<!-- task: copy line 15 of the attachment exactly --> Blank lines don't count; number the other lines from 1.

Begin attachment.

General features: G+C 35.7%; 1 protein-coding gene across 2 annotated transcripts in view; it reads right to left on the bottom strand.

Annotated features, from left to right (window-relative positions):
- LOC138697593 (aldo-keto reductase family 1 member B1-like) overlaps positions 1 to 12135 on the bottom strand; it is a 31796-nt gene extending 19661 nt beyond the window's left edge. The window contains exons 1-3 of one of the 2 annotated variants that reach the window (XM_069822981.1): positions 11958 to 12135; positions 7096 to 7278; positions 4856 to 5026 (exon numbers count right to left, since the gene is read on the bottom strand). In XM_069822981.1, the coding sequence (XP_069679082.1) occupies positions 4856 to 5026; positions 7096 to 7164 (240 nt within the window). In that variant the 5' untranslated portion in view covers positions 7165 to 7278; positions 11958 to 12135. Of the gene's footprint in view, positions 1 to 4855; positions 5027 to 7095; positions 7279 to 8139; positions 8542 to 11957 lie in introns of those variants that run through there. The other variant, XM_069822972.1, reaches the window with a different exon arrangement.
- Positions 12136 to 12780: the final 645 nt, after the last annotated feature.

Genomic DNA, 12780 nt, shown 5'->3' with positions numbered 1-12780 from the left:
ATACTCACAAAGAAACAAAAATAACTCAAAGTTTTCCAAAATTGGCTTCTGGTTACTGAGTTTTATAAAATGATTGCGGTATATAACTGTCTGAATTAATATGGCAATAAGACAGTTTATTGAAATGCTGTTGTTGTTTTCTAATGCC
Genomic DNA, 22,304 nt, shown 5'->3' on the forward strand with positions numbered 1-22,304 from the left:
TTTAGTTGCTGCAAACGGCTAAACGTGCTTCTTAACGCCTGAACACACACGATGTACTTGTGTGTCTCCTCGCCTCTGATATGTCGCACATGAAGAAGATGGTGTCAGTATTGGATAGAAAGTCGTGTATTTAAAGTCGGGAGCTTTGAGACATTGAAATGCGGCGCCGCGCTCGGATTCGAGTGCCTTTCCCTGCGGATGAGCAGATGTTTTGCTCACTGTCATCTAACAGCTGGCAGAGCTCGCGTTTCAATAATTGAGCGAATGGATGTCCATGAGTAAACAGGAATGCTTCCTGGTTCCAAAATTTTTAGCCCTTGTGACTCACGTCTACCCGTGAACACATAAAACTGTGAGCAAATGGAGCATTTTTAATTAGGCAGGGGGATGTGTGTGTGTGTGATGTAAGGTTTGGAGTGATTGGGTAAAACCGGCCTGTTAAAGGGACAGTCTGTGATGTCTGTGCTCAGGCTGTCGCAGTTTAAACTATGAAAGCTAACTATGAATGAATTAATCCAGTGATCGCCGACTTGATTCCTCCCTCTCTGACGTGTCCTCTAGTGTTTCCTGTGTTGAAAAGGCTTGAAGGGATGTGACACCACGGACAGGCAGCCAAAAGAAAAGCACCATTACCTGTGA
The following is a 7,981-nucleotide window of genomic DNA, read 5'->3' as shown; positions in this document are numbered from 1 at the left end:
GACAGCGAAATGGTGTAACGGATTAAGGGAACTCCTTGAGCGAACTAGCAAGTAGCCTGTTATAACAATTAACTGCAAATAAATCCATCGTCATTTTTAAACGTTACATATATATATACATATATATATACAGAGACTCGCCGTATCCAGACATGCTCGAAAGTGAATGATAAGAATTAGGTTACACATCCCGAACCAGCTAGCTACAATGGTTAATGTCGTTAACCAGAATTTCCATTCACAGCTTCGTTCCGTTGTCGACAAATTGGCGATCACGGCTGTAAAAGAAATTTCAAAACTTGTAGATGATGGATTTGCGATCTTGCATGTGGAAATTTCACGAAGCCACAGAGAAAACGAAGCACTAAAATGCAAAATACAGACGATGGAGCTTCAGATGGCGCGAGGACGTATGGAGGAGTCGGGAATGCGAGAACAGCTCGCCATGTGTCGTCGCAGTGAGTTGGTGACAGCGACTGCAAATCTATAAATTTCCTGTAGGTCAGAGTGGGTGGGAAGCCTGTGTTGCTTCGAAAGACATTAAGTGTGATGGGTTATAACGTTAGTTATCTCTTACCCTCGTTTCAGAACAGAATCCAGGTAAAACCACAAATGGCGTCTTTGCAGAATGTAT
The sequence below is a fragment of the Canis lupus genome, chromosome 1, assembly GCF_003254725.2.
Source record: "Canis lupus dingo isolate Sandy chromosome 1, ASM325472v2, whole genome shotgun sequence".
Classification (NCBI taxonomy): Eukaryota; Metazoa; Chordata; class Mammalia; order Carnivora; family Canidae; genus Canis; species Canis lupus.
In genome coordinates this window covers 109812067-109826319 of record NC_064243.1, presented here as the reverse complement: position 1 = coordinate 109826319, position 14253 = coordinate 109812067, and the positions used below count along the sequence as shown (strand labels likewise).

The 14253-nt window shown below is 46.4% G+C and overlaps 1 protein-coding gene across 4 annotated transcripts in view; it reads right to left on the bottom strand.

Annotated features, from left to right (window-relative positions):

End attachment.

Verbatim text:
The 14253-nt window shown below is 46.4% G+C and overlaps 1 protein-coding gene across 4 annotated transcripts in view; it reads right to left on the bottom strand.